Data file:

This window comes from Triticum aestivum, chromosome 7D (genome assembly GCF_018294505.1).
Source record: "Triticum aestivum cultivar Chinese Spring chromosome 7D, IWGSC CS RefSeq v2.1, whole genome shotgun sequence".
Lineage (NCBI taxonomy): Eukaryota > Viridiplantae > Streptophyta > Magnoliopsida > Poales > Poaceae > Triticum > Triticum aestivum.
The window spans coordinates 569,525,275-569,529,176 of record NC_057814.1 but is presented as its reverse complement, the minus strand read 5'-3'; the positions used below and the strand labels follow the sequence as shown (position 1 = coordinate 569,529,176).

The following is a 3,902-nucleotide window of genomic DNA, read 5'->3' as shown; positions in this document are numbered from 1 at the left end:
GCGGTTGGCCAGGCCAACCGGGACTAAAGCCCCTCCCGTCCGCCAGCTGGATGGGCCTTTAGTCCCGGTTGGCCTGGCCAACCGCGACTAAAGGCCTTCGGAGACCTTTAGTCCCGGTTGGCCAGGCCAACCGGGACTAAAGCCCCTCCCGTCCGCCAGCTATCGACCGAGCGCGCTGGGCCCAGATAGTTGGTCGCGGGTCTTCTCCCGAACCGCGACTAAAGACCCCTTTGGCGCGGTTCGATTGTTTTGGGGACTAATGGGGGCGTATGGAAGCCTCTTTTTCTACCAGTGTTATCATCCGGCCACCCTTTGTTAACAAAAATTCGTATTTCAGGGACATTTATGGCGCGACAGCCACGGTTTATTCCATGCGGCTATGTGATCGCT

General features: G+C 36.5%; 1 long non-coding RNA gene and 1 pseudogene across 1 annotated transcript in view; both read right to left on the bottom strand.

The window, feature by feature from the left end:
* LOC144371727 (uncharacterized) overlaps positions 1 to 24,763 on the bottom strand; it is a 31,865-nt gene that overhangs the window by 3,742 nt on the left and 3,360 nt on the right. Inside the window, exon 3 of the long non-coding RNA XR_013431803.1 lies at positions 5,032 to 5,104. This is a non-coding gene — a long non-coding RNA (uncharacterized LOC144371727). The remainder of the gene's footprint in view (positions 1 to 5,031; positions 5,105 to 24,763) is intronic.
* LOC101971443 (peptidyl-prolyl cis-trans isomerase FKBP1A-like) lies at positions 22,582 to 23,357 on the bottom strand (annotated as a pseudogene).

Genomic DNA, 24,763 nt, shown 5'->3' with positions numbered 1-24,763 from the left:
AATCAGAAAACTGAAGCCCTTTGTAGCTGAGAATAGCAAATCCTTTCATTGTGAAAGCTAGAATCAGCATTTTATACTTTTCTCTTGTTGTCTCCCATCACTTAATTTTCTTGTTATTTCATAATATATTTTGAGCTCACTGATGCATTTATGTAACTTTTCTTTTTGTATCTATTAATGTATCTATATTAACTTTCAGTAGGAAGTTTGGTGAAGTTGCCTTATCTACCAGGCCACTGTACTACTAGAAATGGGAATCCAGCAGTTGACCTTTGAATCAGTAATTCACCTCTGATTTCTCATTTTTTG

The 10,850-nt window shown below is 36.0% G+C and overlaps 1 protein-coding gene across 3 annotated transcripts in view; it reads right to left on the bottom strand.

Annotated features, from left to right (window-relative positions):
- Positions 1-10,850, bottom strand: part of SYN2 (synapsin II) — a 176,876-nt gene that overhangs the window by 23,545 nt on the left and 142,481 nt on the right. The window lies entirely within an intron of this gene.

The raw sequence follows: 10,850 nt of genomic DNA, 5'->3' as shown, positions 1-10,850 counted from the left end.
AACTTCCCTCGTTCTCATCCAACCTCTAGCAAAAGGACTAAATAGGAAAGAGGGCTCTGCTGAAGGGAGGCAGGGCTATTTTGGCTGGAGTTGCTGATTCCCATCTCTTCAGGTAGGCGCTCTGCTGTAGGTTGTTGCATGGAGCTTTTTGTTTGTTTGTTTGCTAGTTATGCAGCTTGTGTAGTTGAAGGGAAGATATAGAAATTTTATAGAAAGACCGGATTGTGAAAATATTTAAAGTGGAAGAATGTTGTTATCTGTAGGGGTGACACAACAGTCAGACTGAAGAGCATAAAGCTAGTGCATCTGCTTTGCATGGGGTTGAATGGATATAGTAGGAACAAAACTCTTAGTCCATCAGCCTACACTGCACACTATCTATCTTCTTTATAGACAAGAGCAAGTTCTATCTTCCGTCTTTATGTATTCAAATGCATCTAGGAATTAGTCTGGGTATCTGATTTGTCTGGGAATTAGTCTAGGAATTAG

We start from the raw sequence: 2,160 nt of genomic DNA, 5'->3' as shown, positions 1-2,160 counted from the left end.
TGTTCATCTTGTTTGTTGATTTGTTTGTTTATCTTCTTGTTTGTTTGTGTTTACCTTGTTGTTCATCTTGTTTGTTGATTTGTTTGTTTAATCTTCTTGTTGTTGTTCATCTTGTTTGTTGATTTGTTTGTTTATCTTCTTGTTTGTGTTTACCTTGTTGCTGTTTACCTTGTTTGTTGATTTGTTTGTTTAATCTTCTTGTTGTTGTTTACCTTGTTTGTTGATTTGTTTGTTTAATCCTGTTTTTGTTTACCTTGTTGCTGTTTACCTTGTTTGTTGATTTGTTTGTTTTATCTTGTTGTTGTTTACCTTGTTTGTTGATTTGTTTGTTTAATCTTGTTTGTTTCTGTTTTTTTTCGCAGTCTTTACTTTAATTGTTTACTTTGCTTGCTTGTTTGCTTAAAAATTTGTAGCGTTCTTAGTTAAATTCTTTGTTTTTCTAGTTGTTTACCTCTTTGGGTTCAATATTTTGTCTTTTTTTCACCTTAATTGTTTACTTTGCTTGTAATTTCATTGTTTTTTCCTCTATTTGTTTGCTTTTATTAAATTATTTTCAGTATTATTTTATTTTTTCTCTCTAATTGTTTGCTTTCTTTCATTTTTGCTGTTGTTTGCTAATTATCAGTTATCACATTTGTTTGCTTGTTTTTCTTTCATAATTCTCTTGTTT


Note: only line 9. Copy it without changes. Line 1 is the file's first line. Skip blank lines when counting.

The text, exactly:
* LOC144371727 (uncharacterized) overlaps positions 1 to 24,763 on the bottom strand; it is a 31,865-nt gene that overhangs the window by 3,742 nt on the left and 3,360 nt on the right. Inside the window, exon 3 of the long non-coding RNA XR_013431803.1 lies at positions 5,032 to 5,104. This is a non-coding gene — a long non-coding RNA (uncharacterized LOC144371727). The remainder of the gene's footprint in view (positions 1 to 5,031; positions 5,105 to 24,763) is intronic.